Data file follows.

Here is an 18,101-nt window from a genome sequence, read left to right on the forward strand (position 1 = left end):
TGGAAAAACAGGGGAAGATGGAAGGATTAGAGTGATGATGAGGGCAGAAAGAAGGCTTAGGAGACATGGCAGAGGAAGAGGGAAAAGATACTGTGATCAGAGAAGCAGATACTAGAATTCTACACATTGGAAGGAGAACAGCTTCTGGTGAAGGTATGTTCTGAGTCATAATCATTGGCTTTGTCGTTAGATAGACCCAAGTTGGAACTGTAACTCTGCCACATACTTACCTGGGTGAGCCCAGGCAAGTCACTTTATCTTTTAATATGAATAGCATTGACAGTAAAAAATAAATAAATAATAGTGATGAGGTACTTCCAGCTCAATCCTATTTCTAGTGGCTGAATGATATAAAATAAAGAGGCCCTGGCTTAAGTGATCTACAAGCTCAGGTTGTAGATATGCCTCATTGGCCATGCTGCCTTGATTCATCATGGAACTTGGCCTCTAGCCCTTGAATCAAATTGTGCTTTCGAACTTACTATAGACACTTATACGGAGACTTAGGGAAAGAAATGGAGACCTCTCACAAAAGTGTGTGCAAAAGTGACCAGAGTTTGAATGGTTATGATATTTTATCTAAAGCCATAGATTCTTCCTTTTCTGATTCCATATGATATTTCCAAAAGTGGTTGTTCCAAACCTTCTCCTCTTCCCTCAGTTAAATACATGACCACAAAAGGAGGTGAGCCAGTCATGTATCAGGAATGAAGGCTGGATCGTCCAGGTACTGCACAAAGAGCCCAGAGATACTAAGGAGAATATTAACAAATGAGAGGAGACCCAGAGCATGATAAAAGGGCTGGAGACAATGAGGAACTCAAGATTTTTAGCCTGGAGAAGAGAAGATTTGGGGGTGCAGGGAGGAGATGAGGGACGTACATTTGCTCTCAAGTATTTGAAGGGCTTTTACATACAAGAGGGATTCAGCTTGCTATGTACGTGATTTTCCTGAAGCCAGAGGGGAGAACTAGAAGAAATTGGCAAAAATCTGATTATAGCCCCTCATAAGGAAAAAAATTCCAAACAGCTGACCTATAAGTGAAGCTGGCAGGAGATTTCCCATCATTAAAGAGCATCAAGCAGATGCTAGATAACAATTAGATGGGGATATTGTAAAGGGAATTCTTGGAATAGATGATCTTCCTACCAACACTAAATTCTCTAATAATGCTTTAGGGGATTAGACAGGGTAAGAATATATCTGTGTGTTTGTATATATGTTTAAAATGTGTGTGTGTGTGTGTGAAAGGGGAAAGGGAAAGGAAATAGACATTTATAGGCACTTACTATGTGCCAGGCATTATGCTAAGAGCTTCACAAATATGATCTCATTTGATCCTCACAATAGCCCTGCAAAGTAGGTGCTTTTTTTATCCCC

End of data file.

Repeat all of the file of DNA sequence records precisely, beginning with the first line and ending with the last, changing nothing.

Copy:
Here is an 18,101-nt window from a genome sequence, read left to right on the forward strand (position 1 = left end):
TGGAAAAACAGGGGAAGATGGAAGGATTAGAGTGATGATGAGGGCAGAAAGAAGGCTTAGGAGACATGGCAGAGGAAGAGGGAAAAGATACTGTGATCAGAGAAGCAGATACTAGAATTCTACACATTGGAAGGAGAACAGCTTCTGGTGAAGGTATGTTCTGAGTCATAATCATTGGCTTTGTCGTTAGATAGACCCAAGTTGGAACTGTAACTCTGCCACATACTTACCTGGGTGAGCCCAGGCAAGTCACTTTATCTTTTAATATGAATAGCATTGACAGTAAAAAATAAATAAATAATAGTGATGAGGTACTTCCAGCTCAATCCTATTTCTAGTGGCTGAATGATATAAAATAAAGAGGCCCTGGCTTAAGTGATCTACAAGCTCAGGTTGTAGATATGCCTCATTGGCCATGCTGCCTTGATTCATCATGGAACTTGGCCTCTAGCCCTTGAATCAAATTGTGCTTTCGAACTTACTATAGACACTTATACGGAGACTTAGGGAAAGAAATGGAGACCTCTCACAAAAGTGTGTGCAAAAGTGACCAGAGTTTGAATGGTTATGATATTTTATCTAAAGCCATAGATTCTTCCTTTTCTGATTCCATATGATATTTCCAAAAGTGGTTGTTCCAAACCTTCTCCTCTTCCCTCAGTTAAATACATGACCACAAAAGGAGGTGAGCCAGTCATGTATCAGGAATGAAGGCTGGATCGTCCAGGTACTGCACAAAGAGCCCAGAGATACTAAGGAGAATATTAACAAATGAGAGGAGACCCAGAGCATGATAAAAGGGCTGGAGACAATGAGGAACTCAAGATTTTTAGCCTGGAGAAGAGAAGATTTGGGGGTGCAGGGAGGAGATGAGGGACGTACATTTGCTCTCAAGTATTTGAAGGGCTTTTACATACAAGAGGGATTCAGCTTGCTATGTACGTGATTTTCCTGAAGCCAGAGGGGAGAACTAGAAGAAATTGGCAAAAATCTGATTATAGCCCCTCATAAGGAAAAAAATTCCAAACAGCTGACCTATAAGTGAAGCTGGCAGGAGATTTCCCATCATTAAAGAGCATCAAGCAGATGCTAGATAACAATTAGATGGGGATATTGTAAAGGGAATTCTTGGAATAGATGATCTTCCTACCAACACTAAATTCTCTAATAATGCTTTAGGGGATTAGACAGGGTAAGAATATATCTGTGTGTTTGTATATATGTTTAAAATGTGTGTGTGTGTGTGTGAAAGGGGAAAGGGAAAGGAAATAGACATTTATAGGCACTTACTATGTGCCAGGCATTATGCTAAGAGCTTCACAAATATGATCTCATTTGATCCTCACAATAGCCCTGCAAAGTAGGTGCTTTTTTTATCCCC